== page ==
Tuesday, April 12, 2016

The Real PEPLUM X : Artistic PEPLUM films

The 'Golden Era' of the PEPLUM genre, which was re-ignited back in 1949, re-invigorated after the success of HERCULES (1958), eventually petered out and was all but dead in 1965 after massive flops like CLEOPATRA and THE FALL OF THE ROMAN EMPIRE, and the continuous flood of films from Europe, made audiences tire of the genre.  Big Hollywood productions and pulpy actioners from Italy became passé. The one good thing that lingered on from it was the fact that the human body had been disrobed in that long 16 year span of time. By 1965, the taboo of showing full nudity had disappeared. And out of the ashes of the dead PEPLUM genre came the rise of another type of film set in Antiquity : the artistic PEPLUM films.

All of these films had fee flowing nudity or quasi-nudity. The nudity wasn't titillating (even though some, or many, were probably titillated by it). Films like PHARAON (above) or ROMEO & JULIET by Franco Zeffirelli, didn't shy away from showing flesh. The artistic films didn't last as long as 16 years but their influence was the bridge between the more prudish films of the previous decade and the soon to be raunchy films of the 1970s. I won't go into details about them since it's pretty much self-explanatory : nudity = art.

This doesn't mean there weren't any 'artistic' films made prior to 1965. There were. Films like ELECTRA, directed by Mihalis Kakogiannis is an example of what art-house cinemas had to offer. But those films didn't have any nudity in them. In fact, few of them pushed boundaries but as nudity became more and more acceptable, art films were the first to fully employ this new freedoms of showing the human form with the least amount of clothing, since it was all in the name of art.

Of all those films, the biggest one and the most spectacular one was FELLINI'S SATYRICON. This film did to the PEPLUM genre what 2001: A SPACE ODYSSEY did to the science fiction genre. Many don't like it but I think it's brilliant, visually and artistically, and in regards to the PEPLUM genre itself. It was basically the last word of PEPLUM cinema. Nothing could top it, even by today's standards.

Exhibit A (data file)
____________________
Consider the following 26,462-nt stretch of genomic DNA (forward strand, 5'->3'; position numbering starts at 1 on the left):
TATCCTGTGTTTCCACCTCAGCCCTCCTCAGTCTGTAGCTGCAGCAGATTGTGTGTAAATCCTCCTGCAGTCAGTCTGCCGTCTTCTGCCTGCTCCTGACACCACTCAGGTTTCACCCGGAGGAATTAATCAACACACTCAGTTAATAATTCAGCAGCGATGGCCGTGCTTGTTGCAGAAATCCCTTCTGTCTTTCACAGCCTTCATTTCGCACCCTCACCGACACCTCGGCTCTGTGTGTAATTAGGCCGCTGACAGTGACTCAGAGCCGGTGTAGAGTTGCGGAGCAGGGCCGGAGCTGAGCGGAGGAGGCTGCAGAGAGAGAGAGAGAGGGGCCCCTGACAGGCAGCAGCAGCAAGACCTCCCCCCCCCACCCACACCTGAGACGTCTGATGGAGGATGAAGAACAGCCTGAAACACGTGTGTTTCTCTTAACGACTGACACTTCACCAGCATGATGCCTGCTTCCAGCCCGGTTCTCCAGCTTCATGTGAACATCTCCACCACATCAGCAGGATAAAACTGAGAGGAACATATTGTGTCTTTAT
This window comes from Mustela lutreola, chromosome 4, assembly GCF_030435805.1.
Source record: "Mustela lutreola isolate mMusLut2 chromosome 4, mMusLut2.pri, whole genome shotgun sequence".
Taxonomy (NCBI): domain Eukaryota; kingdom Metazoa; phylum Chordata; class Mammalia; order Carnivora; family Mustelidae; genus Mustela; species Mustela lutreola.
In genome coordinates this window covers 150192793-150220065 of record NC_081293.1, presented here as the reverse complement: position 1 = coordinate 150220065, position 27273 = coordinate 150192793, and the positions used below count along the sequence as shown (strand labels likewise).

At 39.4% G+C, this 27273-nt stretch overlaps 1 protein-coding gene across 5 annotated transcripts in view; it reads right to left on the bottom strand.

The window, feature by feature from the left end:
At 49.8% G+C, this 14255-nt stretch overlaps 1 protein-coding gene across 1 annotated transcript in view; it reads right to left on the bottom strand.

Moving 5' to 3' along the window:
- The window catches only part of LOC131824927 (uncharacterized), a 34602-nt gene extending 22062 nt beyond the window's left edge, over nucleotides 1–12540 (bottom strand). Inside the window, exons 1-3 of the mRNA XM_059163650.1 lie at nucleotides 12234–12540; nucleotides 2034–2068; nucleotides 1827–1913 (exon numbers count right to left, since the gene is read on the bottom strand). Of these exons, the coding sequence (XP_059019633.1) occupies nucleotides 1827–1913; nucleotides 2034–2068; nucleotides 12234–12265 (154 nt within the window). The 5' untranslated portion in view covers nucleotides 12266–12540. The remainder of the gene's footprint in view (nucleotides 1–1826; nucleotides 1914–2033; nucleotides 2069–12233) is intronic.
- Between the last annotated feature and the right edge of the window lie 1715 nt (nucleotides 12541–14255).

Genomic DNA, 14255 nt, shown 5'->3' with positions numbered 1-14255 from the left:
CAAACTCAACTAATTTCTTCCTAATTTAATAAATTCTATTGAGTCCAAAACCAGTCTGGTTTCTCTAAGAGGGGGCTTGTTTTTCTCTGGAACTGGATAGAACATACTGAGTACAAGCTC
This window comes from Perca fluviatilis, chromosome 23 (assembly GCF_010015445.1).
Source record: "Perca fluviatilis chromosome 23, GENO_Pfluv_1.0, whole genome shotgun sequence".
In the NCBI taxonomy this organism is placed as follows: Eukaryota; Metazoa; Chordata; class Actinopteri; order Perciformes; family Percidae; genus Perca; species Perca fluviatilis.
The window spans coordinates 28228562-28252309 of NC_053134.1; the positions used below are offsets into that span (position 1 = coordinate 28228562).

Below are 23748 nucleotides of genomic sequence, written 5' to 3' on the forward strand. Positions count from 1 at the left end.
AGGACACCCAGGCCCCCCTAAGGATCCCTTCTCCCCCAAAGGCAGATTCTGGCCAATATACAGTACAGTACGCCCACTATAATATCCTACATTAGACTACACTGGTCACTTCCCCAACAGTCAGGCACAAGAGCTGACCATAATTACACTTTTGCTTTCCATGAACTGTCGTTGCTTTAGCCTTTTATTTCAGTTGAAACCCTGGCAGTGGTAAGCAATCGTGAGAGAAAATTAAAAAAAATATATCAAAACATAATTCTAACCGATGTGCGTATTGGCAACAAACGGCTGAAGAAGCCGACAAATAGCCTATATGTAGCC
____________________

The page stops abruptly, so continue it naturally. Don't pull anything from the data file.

So the genre had to die in order to inspire its greatest creation, which is fine by me. I would love to have seen more PEPLUM film made but their stars, like Steve Reeves or Gianna Maria Canale, were just about to retire. And there was an obvious point of saturation. There were just too many films that looked alike, which confused everyone. The genre needed to die to reinvent itself. And re-invent itself it did.

Another film based on the works of Petronius was made to capitalize on the Fellini film, and it was filmed and released before the big budgeted epic. It's often referred to as  SATYRICON BY POLIDORO (bottom left). Not as impressive as the Fellini film, that Satyricon version is still entertaining and watchable.

There were plenty of other films with quasi nudity or full blown nudity in them. The trend would last well into the 1970s, including a couple of PEPLUM films starring former genre superstar, Charlton Heston, but  the bulk of those films would not be considered art films. By the late 1960s, many trashy films began production and they were the same as the PEPLUM films of a few years back but their selling point now was sex and nudity, certainly female nudity. And this is what happened : those who saw Zeffirelli's ROMEO & JULIET loved the sexy scenes of tender lovemaking but they were still pretty chase. This created an audience for more raunchy stories set in Antiquity, for stuff that went beyond just showing breasts or buttocks. And this leads us directly back to the start of this series.

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1 comment:

Richard Svensson said...

I really like Fellini's Satyricon too. It's a dizzying film experience with an incredible visual flair. Really fun to see Gordon Michell in it, as he's one of my favourite Peplum actors.